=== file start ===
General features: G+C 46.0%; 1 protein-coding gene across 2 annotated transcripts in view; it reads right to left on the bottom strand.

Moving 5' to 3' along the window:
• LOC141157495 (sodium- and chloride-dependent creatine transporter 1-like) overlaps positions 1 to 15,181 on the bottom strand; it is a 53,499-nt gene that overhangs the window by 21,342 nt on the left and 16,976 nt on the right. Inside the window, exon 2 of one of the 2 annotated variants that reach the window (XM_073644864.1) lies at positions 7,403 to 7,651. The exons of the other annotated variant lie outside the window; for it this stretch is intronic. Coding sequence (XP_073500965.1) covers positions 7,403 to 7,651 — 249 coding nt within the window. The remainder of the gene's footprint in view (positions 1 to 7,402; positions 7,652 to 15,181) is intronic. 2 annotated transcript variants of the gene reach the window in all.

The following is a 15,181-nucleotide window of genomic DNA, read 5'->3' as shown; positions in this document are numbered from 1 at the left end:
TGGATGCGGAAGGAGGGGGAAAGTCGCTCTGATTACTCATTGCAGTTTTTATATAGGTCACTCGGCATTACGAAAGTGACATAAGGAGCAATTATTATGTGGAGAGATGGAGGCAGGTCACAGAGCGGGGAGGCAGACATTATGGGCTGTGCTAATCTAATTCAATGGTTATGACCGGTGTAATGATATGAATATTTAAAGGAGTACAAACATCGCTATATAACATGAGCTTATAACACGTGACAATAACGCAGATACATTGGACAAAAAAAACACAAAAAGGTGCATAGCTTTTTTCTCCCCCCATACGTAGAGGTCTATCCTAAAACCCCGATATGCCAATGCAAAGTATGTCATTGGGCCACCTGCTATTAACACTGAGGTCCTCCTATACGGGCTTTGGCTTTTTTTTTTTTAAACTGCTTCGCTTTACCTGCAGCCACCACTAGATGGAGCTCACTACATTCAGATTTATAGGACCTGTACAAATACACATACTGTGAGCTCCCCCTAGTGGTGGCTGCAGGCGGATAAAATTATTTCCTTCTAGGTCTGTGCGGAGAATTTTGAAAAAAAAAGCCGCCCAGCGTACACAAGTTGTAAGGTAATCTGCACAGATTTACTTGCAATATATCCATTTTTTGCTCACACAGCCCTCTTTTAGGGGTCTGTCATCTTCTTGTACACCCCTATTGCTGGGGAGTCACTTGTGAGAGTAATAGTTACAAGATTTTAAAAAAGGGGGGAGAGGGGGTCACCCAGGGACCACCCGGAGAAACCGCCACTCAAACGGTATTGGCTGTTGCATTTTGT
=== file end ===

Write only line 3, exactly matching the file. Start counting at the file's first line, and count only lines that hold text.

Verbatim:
• LOC141157495 (sodium- and chloride-dependent creatine transporter 1-like) overlaps positions 1 to 15,181 on the bottom strand; it is a 53,499-nt gene that overhangs the window by 21,342 nt on the left and 16,976 nt on the right. Inside the window, exon 2 of one of the 2 annotated variants that reach the window (XM_073644864.1) lies at positions 7,403 to 7,651. The exons of the other annotated variant lie outside the window; for it this stretch is intronic. Coding sequence (XP_073500965.1) covers positions 7,403 to 7,651 — 249 coding nt within the window. The remainder of the gene's footprint in view (positions 1 to 7,402; positions 7,652 to 15,181) is intronic. 2 annotated transcript variants of the gene reach the window in all.